Open a World of Possibility for Aspiring Millennial Homeowners
Published: Jan. 21 2020
Millennials, defined as those born between the years of 1980 and 1994, have been projected to overtake baby boomers this year as their population swells to 73 million. It’s a demographic shift that’s being reflected in the housing market. According to a study by the National Association of Realtors, millennials accounted for over one-third (36%) of all home purchases in 2018; making them the most active generation of buyers for the fifth consecutive year.
With their desire for a more tech-savvy buying and selling experience, and even preferences like shorter stays in a starter home – six years, on average, versus the 10 most home buyers project – millennials are shifting the industry. And Keller Williams agents are going above and beyond for millennial clients as they pursue their real estate goals.
Speed is Key
Rachel Major, CEO of Major Homes in Grandville, Michigan, was 23 when she closed on her first home and, like others, rented out part of her property. She followed in the footsteps of her grandmother, an agent for 20 years, and her father, who owned rental properties. She sees her role helping millennial clients as one of an adviser.
“I’ve been there, and experienced what my clients have, because I’m a millennial too,” she says. “I reassure and remind them that I’m here to help them navigate this market in a timely manner.”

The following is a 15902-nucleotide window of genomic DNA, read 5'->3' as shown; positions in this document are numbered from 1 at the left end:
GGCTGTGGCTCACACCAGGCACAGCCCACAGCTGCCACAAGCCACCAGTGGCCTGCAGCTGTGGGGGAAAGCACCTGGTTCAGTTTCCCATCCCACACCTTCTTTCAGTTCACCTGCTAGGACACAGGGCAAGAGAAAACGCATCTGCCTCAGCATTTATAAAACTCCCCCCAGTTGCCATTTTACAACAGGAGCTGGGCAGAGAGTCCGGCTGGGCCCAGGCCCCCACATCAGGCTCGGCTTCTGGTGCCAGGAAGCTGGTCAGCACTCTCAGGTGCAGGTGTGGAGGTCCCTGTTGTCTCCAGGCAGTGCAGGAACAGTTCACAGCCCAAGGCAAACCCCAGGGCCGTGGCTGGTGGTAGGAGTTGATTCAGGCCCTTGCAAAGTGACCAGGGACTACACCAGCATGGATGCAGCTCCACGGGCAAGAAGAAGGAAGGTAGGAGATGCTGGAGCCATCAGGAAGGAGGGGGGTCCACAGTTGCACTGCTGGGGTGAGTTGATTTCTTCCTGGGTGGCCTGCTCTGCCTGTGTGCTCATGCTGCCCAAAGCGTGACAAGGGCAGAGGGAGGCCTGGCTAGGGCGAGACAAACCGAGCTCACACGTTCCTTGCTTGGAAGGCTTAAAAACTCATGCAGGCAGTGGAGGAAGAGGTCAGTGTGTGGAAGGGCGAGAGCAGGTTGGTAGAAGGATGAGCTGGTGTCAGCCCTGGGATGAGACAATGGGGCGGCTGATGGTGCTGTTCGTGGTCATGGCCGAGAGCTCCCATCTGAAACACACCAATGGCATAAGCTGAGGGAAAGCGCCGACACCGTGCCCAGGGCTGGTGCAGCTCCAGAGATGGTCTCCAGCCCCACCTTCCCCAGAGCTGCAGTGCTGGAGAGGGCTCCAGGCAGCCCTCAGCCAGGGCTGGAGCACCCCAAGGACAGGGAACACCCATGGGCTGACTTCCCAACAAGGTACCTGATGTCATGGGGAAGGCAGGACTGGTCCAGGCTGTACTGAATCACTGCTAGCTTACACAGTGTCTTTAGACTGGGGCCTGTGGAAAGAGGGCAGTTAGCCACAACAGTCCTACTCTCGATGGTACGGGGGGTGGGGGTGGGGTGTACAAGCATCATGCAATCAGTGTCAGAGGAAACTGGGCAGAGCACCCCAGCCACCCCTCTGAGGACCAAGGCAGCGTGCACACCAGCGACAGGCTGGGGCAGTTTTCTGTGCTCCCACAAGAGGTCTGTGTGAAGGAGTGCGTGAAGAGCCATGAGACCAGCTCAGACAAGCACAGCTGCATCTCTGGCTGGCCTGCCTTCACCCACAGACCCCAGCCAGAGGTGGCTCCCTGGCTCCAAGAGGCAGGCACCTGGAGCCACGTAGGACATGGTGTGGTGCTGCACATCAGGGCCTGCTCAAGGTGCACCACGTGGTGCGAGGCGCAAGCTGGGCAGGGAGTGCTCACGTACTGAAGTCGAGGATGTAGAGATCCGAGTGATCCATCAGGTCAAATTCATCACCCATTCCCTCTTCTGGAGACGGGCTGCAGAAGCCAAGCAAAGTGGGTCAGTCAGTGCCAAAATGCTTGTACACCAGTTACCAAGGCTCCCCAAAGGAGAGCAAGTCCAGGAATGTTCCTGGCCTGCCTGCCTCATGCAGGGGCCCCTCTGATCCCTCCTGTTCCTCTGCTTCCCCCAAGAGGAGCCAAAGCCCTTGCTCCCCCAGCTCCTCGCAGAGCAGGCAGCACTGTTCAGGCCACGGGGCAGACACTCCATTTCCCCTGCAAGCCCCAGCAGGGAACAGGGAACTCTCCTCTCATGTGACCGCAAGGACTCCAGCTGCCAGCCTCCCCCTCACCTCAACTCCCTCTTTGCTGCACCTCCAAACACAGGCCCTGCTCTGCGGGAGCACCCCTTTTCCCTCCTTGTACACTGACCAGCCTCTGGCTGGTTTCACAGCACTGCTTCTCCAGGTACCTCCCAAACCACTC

In Michigan, the average inspection period is 10 days, but Major has gotten that down to five or even three. The quick turnaround is a result of close relationships she’s developed with a handful of inspectors who commit to working homes for her clients within two days of an offer being accepted.
To close quickly and efficiently, Major points to over-communication with the listing agent. She asks several questions:
What kind of offer are your sellers looking for?
Do they care more about price or possession?
Are they reserving any items?
Would they like more time after closing?
Do they want a quick closing?
Are they okay with a buyer letter or escalation clause?
Major also isn’t afraid to tell clients when a purchase doesn’t make sense, and when it does, she helps them see all options. “Millennials like options,” she says.
For example, one client’s lender said they could only afford up to a $180,000 FHA loan. Major connected them with a loan officer she knows who presented her client with three different financing options and routes to get there. “It was explained in detail, and they were so happy,” she says.